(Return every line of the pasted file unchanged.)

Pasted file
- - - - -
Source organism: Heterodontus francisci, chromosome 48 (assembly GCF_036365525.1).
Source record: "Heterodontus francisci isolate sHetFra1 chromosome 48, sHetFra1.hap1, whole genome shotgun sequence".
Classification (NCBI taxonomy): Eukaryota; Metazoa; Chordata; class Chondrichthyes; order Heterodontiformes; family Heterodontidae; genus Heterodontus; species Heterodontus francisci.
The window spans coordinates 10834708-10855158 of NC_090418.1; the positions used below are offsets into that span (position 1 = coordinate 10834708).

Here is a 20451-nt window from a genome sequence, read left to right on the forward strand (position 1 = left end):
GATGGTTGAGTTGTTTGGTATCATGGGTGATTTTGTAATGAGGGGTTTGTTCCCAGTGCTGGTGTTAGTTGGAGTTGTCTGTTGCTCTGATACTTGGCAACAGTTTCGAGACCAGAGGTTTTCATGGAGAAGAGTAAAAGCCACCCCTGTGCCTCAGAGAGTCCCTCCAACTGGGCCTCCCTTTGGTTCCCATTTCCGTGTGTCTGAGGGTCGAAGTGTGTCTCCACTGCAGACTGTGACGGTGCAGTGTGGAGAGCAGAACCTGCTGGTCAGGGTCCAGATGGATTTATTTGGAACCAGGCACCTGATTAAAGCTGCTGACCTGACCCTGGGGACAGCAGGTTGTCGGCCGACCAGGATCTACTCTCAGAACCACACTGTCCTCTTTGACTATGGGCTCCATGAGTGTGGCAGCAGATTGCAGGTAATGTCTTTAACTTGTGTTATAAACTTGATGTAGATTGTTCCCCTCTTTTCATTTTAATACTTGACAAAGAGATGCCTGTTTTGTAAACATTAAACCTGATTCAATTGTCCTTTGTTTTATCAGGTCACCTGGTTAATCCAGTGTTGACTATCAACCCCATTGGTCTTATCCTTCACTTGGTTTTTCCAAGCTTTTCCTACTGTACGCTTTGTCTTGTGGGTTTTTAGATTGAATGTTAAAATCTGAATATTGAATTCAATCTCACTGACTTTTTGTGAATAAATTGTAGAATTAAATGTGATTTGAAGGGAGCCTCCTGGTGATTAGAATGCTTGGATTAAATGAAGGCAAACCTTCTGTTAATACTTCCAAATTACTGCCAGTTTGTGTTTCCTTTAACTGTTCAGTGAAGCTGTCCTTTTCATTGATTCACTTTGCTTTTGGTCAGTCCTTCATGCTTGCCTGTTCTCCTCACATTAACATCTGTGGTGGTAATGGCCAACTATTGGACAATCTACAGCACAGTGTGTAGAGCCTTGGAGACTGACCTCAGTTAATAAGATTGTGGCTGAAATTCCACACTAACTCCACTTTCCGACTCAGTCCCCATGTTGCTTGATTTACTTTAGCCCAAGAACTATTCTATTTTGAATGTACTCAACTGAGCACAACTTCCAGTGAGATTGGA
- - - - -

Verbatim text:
Source organism: Heterodontus francisci, chromosome 48 (assembly GCF_036365525.1).
Source record: "Heterodontus francisci isolate sHetFra1 chromosome 48, sHetFra1.hap1, whole genome shotgun sequence".
Classification (NCBI taxonomy): Eukaryota; Metazoa; Chordata; class Chondrichthyes; order Heterodontiformes; family Heterodontidae; genus Heterodontus; species Heterodontus francisci.
The window spans coordinates 10834708-10855158 of NC_090418.1; the positions used below are offsets into that span (position 1 = coordinate 10834708).

Here is a 20451-nt window from a genome sequence, read left to right on the forward strand (position 1 = left end):
GATGGTTGAGTTGTTTGGTATCATGGGTGATTTTGTAATGAGGGGTTTGTTCCCAGTGCTGGTGTTAGTTGGAGTTGTCTGTTGCTCTGATACTTGGCAACAGTTTCGAGACCAGAGGTTTTCATGGAGAAGAGTAAAAGCCACCCCTGTGCCTCAGAGAGTCCCTCCAACTGGGCCTCCCTTTGGTTCCCATTTCCGTGTGTCTGAGGGTCGAAGTGTGTCTCCACTGCAGACTGTGACGGTGCAGTGTGGAGAGCAGAACCTGCTGGTCAGGGTCCAGATGGATTTATTTGGAACCAGGCACCTGATTAAAGCTGCTGACCTGACCCTGGGGACAGCAGGTTGTCGGCCGACCAGGATCTACTCTCAGAACCACACTGTCCTCTTTGACTATGGGCTCCATGAGTGTGGCAGCAGATTGCAGGTAATGTCTTTAACTTGTGTTATAAACTTGATGTAGATTGTTCCCCTCTTTTCATTTTAATACTTGACAAAGAGATGCCTGTTTTGTAAACATTAAACCTGATTCAATTGTCCTTTGTTTTATCAGGTCACCTGGTTAATCCAGTGTTGACTATCAACCCCATTGGTCTTATCCTTCACTTGGTTTTTCCAAGCTTTTCCTACTGTACGCTTTGTCTTGTGGGTTTTTAGATTGAATGTTAAAATCTGAATATTGAATTCAATCTCACTGACTTTTTGTGAATAAATTGTAGAATTAAATGTGATTTGAAGGGAGCCTCCTGGTGATTAGAATGCTTGGATTAAATGAAGGCAAACCTTCTGTTAATACTTCCAAATTACTGCCAGTTTGTGTTTCCTTTAACTGTTCAGTGAAGCTGTCCTTTTCATTGATTCACTTTGCTTTTGGTCAGTCCTTCATGCTTGCCTGTTCTCCTCACATTAACATCTGTGGTGGTAATGGCCAACTATTGGACAATCTACAGCACAGTGTGTAGAGCCTTGGAGACTGACCTCAGTTAATAAGATTGTGGCTGAAATTCCACACTAACTCCACTTTCCGACTCAGTCCCCATGTTGCTTGATTTACTTTAGCCCAAGAACTATTCTATTTTGAATGTACTCAACTGAGCACAACTTCCAGTGAGATTGGA